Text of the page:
Other Nominees:

  • Birdman
  • Fury
  • The Lego Movie
  • Nymphomaniac

Best Original Score:

Andrew Hewitt for The Double

The Double is a very peculiar film from its twin performance from Jesse Eisenberg to the menacing score that lumbers beneath. For a movie that’s listed as a comedy, the themes and execution is quite bleak and the score doesn’t help lighten it up one bit. Accented by long, drawn out piano notes and frantic, violent violin movements, the score plays along with the feel of the film perfectly, giving a sense of suspense and paranoia throughout. Moving from somber to thrilling to terrifying and back again with forceful ease, it’s leaves quite the impact; 4/5; 7/10; Rotten Tomatoes: 82%.

Other Nominees:

  • Antonio Sanchez for Birdman
  • Trent Reznor and Atticus Ross for Gone Girl
  • Alexandre Desplat for The Grand Budapest Hotel
  • Hans Zimmer for Interstellar

Best Visual Effects:

Interstellar

Interstellar reminded me a lot of last year’s Gravity. Yes, part of it is that they both largely take place in outer space, but it’s not their stories that make the connection because they are both vastly different from one another. It’s the visuals that I found to be similar and how the filmmakers decided to use them. It’s easy to find beautiful visuals in big blockbusters like Transformers, but it’s more difficult to find a film that uses the visuals to its advantage, using them to create a vast world, creating possibilities and a sense of discovery instead of just using them to fill in the space on-screen. It also harkened back to the beauty of 2001 and other epic space operas. It also doesn’t hurt that the visuals are absolutely breathtaking; 5/5; 10/10; Rotten Tomatoes: 72%.

Other Nominees:

  • Dawn of the Planet of the Apes
  • Edge of Tomorrow
  • Godzilla
  • Guardians of the Galaxy

Best Trailer for a Feature Film:

American Sniper Trailer #1

The first time I saw the American Sniper trailer I was bewildered. Never before had I seen a trailer like this. Taking a scene straight from the movie, it shows us the sequence where Kyle spots a mother give her young son an explosive and the son begins to run towards American tanks with the explosive. Kyle is then confronted with the decision of whether to eliminate the threat or not. His partner tells him, “They fry you if you’re wrong.” Through an immensely suspenseful and absolutely captivating sequence with cuts of Kyle’s family and other scenes of the movie edited in, it shows us everything we need to know about the movie that we are going to see and in an unforgettable fashion; 4/5; 7/10; Rotten Tomatoes: 73%.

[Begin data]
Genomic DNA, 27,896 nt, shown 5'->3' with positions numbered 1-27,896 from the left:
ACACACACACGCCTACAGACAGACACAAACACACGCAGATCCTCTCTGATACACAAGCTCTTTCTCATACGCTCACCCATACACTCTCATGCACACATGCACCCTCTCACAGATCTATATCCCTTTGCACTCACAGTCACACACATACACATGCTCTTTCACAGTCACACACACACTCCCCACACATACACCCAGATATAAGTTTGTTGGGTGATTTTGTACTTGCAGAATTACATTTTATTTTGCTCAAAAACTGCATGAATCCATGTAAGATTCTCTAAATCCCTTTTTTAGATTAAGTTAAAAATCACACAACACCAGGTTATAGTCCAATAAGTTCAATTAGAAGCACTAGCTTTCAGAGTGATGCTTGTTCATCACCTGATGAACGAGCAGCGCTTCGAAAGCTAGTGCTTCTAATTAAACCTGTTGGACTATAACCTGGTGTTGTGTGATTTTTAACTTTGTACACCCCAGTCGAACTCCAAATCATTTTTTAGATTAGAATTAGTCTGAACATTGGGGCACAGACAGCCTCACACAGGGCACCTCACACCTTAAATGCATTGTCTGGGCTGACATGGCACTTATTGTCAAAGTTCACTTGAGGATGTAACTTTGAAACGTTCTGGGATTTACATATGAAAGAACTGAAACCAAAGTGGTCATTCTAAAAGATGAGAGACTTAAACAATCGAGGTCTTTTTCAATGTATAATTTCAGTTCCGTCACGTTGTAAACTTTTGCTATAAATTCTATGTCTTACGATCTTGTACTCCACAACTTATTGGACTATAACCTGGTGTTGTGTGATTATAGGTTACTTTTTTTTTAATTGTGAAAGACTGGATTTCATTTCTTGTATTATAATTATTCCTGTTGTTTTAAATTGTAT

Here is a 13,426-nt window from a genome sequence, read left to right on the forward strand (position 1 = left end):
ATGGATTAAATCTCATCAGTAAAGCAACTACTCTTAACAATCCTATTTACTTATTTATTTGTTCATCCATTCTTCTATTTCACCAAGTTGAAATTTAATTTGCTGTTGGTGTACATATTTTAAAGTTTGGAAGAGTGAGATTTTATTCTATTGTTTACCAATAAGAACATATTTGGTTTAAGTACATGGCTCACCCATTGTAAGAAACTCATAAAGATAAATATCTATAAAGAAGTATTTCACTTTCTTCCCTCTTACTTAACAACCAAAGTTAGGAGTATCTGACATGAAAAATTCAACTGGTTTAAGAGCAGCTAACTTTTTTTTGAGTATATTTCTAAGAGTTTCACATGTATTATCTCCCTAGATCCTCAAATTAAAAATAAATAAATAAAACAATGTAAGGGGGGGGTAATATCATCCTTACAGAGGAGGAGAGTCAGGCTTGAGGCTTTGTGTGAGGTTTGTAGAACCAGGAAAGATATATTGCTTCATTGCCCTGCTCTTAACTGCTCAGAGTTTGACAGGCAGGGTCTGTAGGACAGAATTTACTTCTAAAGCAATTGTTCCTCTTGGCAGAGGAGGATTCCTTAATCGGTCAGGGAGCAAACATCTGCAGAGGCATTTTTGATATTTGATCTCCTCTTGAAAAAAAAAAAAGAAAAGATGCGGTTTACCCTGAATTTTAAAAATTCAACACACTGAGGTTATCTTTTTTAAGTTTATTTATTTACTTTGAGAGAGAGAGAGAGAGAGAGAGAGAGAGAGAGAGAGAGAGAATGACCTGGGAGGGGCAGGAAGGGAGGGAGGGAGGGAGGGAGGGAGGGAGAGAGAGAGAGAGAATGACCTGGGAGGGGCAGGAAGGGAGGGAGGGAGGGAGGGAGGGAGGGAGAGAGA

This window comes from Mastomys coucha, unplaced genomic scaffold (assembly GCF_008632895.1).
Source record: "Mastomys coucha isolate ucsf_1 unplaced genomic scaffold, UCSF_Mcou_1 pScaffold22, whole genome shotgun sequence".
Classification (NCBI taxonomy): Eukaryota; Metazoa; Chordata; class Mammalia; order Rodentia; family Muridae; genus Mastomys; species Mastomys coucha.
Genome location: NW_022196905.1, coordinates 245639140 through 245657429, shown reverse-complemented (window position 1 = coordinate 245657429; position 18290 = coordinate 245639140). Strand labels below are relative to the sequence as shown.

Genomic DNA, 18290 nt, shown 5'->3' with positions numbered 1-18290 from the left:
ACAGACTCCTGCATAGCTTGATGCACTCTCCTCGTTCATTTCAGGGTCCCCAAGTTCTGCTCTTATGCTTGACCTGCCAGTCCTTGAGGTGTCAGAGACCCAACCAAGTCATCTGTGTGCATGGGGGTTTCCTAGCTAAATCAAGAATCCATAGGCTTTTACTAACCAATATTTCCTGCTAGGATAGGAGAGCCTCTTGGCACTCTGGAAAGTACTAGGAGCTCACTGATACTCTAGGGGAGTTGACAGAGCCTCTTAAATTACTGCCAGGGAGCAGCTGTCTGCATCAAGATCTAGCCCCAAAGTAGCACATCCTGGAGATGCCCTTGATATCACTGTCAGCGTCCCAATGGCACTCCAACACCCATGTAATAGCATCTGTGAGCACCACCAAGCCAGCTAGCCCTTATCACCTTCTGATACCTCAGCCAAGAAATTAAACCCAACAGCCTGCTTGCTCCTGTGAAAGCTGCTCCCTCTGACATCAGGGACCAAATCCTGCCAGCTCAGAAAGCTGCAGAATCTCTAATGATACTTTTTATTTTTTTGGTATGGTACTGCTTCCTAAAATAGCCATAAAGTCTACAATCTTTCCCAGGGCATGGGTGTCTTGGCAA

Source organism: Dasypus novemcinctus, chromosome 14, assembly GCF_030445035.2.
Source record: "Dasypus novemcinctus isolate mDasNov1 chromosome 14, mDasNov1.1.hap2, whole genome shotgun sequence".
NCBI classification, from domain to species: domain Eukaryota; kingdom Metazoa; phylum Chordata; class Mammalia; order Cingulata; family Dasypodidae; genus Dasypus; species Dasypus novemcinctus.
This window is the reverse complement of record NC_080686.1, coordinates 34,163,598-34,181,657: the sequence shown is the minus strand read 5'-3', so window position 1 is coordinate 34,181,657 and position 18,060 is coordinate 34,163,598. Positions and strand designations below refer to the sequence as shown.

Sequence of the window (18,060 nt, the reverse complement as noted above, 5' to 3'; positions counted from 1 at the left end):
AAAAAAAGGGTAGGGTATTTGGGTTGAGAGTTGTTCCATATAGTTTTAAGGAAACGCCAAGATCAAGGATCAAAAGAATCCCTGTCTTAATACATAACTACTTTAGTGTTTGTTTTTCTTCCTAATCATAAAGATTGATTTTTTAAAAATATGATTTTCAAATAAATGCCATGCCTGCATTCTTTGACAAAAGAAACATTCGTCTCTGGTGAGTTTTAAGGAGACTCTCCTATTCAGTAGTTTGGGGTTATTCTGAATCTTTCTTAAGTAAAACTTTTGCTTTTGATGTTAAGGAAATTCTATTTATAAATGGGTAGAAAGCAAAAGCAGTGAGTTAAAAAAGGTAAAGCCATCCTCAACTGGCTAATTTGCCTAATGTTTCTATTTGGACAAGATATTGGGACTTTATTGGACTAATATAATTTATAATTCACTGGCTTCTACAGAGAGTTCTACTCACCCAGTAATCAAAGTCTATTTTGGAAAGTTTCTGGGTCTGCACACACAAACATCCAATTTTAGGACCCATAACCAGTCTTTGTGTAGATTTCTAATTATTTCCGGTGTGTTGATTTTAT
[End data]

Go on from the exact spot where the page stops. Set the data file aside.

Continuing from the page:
Other Nominees:

  • Birdman Teaser Trailer
  • Godzilla Teaser Trailer
  • Gone Girl Trailer #1
  • Nightcrawler Trailer #1

Best Scene:

Final Scene from Whiplash

Whiplash is beyond believable, but it’s the final scene that really cements it as a truly breathtaking piece of art. This final scene is actually quite simple when you explain it to someone. Basically, it takes place during a show where Andrew (Mile Teller) is playing drums for Terence Fletcher’s (J.K. Simmons) new jazz orchestra. I don’t want to go too deep into the facts of the scene, but I do want to say that Andrew ends up taking control and blows everyone on the stage, as well as the audience in both the movie and the audience in the theater watching the movie, away with one helluva drum solo. As I said before, sounds pretty simple, right? Wrong! It’s anything but. When I say this final scene is the exact definition of “pitch perfect” filmmaking, I am not lying; I may even be going a little easy. You cannot find anything better than this. It’s exhausting, exhilarating, and, above all, quite beautiful. There are so many emotions being tossed around and with so much force. The acting is impeccable and the direction is some of the finest I’ve seen in a very, very long time. It’ll leave you gasping for air, trust me; 5/5; 10/10; Rotten Tomatoes: 95%.